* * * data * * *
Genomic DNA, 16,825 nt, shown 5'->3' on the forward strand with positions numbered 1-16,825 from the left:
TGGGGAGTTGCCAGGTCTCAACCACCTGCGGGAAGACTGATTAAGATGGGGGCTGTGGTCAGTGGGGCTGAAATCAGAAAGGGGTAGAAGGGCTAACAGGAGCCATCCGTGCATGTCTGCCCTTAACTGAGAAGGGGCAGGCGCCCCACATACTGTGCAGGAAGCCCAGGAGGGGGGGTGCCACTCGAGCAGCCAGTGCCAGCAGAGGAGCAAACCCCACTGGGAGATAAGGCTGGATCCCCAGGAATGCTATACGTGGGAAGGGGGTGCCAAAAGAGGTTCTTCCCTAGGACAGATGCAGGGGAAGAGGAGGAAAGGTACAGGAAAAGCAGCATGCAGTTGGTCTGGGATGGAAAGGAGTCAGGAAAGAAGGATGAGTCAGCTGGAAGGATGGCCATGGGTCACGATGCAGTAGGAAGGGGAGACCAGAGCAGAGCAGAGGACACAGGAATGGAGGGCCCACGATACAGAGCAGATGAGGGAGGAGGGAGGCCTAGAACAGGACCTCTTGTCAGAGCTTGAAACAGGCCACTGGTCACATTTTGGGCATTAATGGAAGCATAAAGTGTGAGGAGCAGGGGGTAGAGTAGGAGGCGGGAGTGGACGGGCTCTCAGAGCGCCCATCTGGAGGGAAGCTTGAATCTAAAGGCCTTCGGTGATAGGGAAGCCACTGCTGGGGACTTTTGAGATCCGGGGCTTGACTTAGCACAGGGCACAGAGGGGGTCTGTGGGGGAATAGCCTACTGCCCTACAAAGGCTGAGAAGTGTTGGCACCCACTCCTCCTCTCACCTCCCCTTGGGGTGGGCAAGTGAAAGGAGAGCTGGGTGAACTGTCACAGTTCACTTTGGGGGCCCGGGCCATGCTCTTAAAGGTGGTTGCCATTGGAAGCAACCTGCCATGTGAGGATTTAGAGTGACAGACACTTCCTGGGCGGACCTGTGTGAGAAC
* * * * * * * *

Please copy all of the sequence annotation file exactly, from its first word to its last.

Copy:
Genomic DNA, 16,825 nt, shown 5'->3' on the forward strand with positions numbered 1-16,825 from the left:
TGGGGAGTTGCCAGGTCTCAACCACCTGCGGGAAGACTGATTAAGATGGGGGCTGTGGTCAGTGGGGCTGAAATCAGAAAGGGGTAGAAGGGCTAACAGGAGCCATCCGTGCATGTCTGCCCTTAACTGAGAAGGGGCAGGCGCCCCACATACTGTGCAGGAAGCCCAGGAGGGGGGGTGCCACTCGAGCAGCCAGTGCCAGCAGAGGAGCAAACCCCACTGGGAGATAAGGCTGGATCCCCAGGAATGCTATACGTGGGAAGGGGGTGCCAAAAGAGGTTCTTCCCTAGGACAGATGCAGGGGAAGAGGAGGAAAGGTACAGGAAAAGCAGCATGCAGTTGGTCTGGGATGGAAAGGAGTCAGGAAAGAAGGATGAGTCAGCTGGAAGGATGGCCATGGGTCACGATGCAGTAGGAAGGGGAGACCAGAGCAGAGCAGAGGACACAGGAATGGAGGGCCCACGATACAGAGCAGATGAGGGAGGAGGGAGGCCTAGAACAGGACCTCTTGTCAGAGCTTGAAACAGGCCACTGGTCACATTTTGGGCATTAATGGAAGCATAAAGTGTGAGGAGCAGGGGGTAGAGTAGGAGGCGGGAGTGGACGGGCTCTCAGAGCGCCCATCTGGAGGGAAGCTTGAATCTAAAGGCCTTCGGTGATAGGGAAGCCACTGCTGGGGACTTTTGAGATCCGGGGCTTGACTTAGCACAGGGCACAGAGGGGGTCTGTGGGGGAATAGCCTACTGCCCTACAAAGGCTGAGAAGTGTTGGCACCCACTCCTCCTCTCACCTCCCCTTGGGGTGGGCAAGTGAAAGGAGAGCTGGGTGAACTGTCACAGTTCACTTTGGGGGCCCGGGCCATGCTCTTAAAGGTGGTTGCCATTGGAAGCAACCTGCCATGTGAGGATTTAGAGTGACAGACACTTCCTGGGCGGACCTGTGTGAGAAC